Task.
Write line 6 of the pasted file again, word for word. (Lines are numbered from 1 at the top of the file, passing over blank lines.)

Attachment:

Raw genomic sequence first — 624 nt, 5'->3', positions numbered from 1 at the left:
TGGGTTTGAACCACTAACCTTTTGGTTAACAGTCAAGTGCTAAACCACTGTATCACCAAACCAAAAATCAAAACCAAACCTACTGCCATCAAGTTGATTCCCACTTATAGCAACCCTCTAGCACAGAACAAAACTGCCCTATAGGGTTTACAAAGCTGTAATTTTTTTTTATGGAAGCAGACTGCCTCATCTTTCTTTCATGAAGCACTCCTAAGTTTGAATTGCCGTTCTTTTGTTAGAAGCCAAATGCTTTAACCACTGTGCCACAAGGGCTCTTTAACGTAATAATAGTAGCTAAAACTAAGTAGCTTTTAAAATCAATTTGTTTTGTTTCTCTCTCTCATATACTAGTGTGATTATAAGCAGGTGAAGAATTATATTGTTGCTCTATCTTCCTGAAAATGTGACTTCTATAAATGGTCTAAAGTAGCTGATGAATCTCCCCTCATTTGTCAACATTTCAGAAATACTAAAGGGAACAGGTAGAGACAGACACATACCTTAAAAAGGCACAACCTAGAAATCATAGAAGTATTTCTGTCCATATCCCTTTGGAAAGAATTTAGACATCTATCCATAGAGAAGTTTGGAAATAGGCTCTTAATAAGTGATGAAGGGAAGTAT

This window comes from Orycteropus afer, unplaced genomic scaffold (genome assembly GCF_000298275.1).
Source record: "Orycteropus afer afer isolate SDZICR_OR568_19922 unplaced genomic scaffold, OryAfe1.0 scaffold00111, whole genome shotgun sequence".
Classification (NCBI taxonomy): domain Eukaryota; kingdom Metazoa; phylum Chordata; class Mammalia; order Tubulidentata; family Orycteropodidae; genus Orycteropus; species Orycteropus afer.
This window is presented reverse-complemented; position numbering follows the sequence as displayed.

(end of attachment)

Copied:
This window is presented reverse-complemented; position numbering follows the sequence as displayed.